Department of Labor job services agencies, which offer transition services and employment programs, many of which are meant for individuals with disabilities (although others may not have a disability focus).
One-Stop program representatives, who can tell the team about job training available under the Workforce Investment Act (WIA) to help students prepare for their first job or further education and training.
Community leaders such as religious leaders, directors of recreation programs, and county extension agents, who may help the team address a particular need that a student has;
Community recreation centers such as Boys Clubs, YMCA, or 4-H Clubs, which may provide job counseling and youth development activities.
Employers, who can provide training and job opportunities and who can explain the expectations that the business community has for future workers.
Team members do not necessarily have to come from social service agencies. Students and their families may also invite a relative, friend, or advocate who can provide emotional support, access to their personal networks, or other unique expertise. If possible, it is also helpful to have team members from similar language and cultural backgrounds as the student. These members can help the team understand how cultural or language issues impact the transition process. Some typical transition outcomes, such as going away to college, getting a paying job, moving out of the family home, and making decisions independently of the family are valued differently by different cultures.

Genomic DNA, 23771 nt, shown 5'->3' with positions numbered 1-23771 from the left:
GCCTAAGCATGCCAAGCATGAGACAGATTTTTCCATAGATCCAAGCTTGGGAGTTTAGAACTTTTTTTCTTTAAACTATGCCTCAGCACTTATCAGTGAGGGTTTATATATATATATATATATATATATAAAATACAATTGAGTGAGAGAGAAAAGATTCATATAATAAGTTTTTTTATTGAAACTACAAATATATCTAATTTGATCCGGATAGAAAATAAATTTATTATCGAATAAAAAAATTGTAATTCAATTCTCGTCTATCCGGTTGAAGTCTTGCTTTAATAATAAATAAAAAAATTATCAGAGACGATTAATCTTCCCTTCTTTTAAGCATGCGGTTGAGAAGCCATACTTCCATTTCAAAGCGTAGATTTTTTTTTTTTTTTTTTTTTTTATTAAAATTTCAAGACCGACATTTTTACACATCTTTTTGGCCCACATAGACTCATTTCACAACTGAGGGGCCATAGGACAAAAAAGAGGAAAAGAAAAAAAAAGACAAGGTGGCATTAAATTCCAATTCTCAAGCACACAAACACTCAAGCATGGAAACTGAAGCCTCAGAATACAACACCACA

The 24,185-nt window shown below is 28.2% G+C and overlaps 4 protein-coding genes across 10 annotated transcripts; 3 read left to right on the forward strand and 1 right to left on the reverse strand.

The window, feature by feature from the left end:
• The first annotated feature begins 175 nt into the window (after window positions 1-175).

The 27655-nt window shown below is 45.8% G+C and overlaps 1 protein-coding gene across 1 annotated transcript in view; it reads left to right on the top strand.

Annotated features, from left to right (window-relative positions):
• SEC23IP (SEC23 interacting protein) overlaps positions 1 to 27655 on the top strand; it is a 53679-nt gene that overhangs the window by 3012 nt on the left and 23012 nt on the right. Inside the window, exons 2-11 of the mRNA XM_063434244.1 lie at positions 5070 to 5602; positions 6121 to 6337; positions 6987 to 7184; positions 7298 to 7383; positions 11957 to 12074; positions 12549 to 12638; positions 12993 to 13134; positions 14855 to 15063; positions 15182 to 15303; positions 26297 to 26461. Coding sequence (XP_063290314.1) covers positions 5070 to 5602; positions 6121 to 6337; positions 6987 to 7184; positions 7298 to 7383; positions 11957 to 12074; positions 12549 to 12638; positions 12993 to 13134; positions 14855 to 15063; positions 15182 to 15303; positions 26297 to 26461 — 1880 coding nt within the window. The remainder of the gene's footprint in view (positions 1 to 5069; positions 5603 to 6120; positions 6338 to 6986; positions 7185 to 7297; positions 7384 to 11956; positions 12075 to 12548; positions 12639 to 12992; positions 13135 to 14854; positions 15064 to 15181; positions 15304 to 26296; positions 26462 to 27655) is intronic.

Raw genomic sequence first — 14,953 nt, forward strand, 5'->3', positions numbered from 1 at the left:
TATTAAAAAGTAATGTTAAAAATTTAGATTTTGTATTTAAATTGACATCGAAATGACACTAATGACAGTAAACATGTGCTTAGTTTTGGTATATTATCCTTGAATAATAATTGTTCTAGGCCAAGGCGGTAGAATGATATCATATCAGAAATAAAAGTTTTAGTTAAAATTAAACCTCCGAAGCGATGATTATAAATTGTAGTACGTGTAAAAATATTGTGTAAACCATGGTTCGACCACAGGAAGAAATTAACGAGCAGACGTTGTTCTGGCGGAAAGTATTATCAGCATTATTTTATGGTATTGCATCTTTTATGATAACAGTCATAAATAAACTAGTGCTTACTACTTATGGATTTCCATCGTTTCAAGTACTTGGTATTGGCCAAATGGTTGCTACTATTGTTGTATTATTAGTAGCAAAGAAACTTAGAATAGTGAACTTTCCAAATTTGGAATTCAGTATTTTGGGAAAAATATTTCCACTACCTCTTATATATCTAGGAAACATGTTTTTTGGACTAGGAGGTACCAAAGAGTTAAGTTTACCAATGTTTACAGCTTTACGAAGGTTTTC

It is very important to invite service representatives and other individuals identified as transition consultants to IEP meetings that will be focused on only transition. They do not need to be at every IEP meeting of the student. If they cannot attend the meetings focusing on transition, talk to them about the IEP and bring their ideas or comments to the meeting.
Which Transition Page Would You Like to Visit Now?
- Main Transition Page (Transition to Adulthood)
- Transition Starters for Everyone
- Transition Goals in the IEP
- Students Get Involved!
- Adult Services: What Are They? Where are They? (You’re already here)
- Education/Training Connections
- Employment Connections
- Independent Living Connections